Acropora are found in several regions in the Indo-Pacific. In fact, they are one of the most common corals found in the ocean and are essential for reef building. These particular frags of Acropora are aquacultured by ORA. Instead of being collected from the ocean, these corals are grown in aquariums and then fragged to be sold to hobbyists such as yourself. The Yellow Tip Stag Acropora is mostly a rich, emerald green with cream-yellow growth tips and purple-blue polyps on the tips. The exact coloration can vary greatly depending on aquarium conditions. This is a branching Acropora that grows out in every direction. Acropora can be intimidating for those who have little to no experience keeping them. Some hobbyists would say they are the most demanding photosynthetic corals to keep. However, many hobbyists keep them with mind-blowing results, and you can too with some knowledge.
In case you’re new to keeping acros, let’s go over some of the basics. To start, we’ll talk about lighting. Acropora are notorious for being lighting demanding corals. The quality and vibrancy of the colors greatly depends on the lighting. Acropora require medium to high light. Ideally, they should be provided with 200-300 micromoles of PAR. Some Acropora display better coloration under even more intense lighting. Nevertheless, you should start your Acropora in lower light and gradually move them into higher light to acclimate them. Doing this greatly decreases the chance of bleaching, at least where lighting is concerned. Next, let’s discuss flow. Acropora are flow loving corals. It would take a lot to give Acropora too much flow, if it is even possible with the equipment available to the hobby. You are certainly more likely to give too little flow than too much. Although, it is best that the flow is irregular and random to avoid dead spots and to promote proper growth. Being stony corals, Acropora require consistent levels of calcium, alkalinity, and magnesium. Sudden fluctuations within these levels can be devastating for Acropora, so you need to be able to keep them stable. This tends to require experience with a calcium reactor, dosing, kalkwasser, or all of these methods. Acropora also prefer relatively clean water. Nitrates of 1-5 ppm and phosphates as close to 0.01 ppm but not 0 is a good range too shoot for. This is not a rule but rather a recommendation, as some hobbyists will claim they’ve had better success with lower or higher nutrient levels. Keep your temperature between 72-78 degrees Fahrenheit. Lastly, let’s briefly talk about feeding. Acropora contain a photosynthetic algae called zooxanthellae, which provides the coral with most of its nutritional needs. However, Acropora can benefit from feeding as long as the food particle size is small enough and the feeding is done in moderation. You can also dose or spot feed phytoplankton as an alternative to prepared coral foods that won’t increase your nutrient levels.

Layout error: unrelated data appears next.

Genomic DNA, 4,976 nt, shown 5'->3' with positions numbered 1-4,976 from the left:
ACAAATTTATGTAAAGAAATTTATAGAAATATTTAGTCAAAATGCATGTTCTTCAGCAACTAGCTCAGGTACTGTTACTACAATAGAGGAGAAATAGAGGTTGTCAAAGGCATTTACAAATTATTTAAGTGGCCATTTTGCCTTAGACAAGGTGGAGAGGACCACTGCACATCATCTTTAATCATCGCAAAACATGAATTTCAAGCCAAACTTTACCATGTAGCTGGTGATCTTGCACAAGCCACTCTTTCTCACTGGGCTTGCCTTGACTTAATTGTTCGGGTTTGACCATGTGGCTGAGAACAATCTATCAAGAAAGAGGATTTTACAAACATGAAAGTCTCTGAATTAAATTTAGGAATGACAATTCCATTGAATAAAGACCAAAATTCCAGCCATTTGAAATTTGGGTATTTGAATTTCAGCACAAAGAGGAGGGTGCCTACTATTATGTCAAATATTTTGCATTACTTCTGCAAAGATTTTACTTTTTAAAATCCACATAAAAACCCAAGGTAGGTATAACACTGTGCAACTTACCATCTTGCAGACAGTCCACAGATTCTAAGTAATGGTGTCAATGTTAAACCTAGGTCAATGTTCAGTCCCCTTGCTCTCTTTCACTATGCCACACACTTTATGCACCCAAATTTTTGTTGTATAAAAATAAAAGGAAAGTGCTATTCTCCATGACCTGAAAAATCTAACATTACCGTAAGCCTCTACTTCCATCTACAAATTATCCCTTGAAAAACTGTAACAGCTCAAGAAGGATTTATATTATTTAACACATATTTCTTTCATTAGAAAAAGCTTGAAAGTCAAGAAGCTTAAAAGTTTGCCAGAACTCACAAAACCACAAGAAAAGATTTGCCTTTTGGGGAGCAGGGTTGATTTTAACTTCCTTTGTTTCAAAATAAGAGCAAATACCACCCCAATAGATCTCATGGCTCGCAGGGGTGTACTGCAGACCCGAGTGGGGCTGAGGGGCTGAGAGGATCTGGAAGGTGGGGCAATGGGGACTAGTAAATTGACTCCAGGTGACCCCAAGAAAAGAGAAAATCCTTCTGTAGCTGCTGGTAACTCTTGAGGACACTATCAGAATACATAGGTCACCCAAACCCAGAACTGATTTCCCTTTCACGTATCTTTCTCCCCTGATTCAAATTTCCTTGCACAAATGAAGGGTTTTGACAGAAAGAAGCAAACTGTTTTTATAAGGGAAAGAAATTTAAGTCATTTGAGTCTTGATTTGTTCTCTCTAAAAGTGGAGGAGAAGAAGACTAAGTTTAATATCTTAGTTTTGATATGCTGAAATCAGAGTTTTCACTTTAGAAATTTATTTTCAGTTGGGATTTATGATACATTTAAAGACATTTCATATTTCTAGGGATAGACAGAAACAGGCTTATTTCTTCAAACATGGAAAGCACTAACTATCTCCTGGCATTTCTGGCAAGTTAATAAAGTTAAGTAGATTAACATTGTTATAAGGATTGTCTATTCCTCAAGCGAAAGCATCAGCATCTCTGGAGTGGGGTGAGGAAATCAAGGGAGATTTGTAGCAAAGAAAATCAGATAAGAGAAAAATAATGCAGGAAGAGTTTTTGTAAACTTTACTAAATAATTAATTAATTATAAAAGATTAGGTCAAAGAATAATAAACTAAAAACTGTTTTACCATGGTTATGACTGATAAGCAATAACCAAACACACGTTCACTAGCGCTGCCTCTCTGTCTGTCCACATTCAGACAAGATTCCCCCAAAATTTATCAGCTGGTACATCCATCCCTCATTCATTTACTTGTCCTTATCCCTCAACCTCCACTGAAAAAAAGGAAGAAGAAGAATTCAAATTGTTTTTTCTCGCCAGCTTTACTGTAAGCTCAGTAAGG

Purchase Size: 1 – 2″
Placement: You can place this coral anywhere in your aquarium as long as its lighting and flow needs are met.
Lighting: Medium to high.
Flow: Moderate to strong.
Parameters: 72-78° F, dKH 8-12, pH 8.1-8.4, salinity 32-35 ppt
Calcium: 350-450 ppm
Alkalinity: 8-12 dKH
Magnesium: 1,250-1,350 ppm
Aquacultured corals such as this Yellow Tip Stag Acropora from ORA are better adapted to aquarium life and are overall hardier than corals collected from the ocean. These corals are more likely to survive and flourish in your aquarium. They are also far less likely to carry pests and disease, though you should still dip to be safe. On top of all that, they are more sustainable and environmentally friendly. Do your part to decrease the hobby’s impact on the ocean while keeping your aquarium free of pests!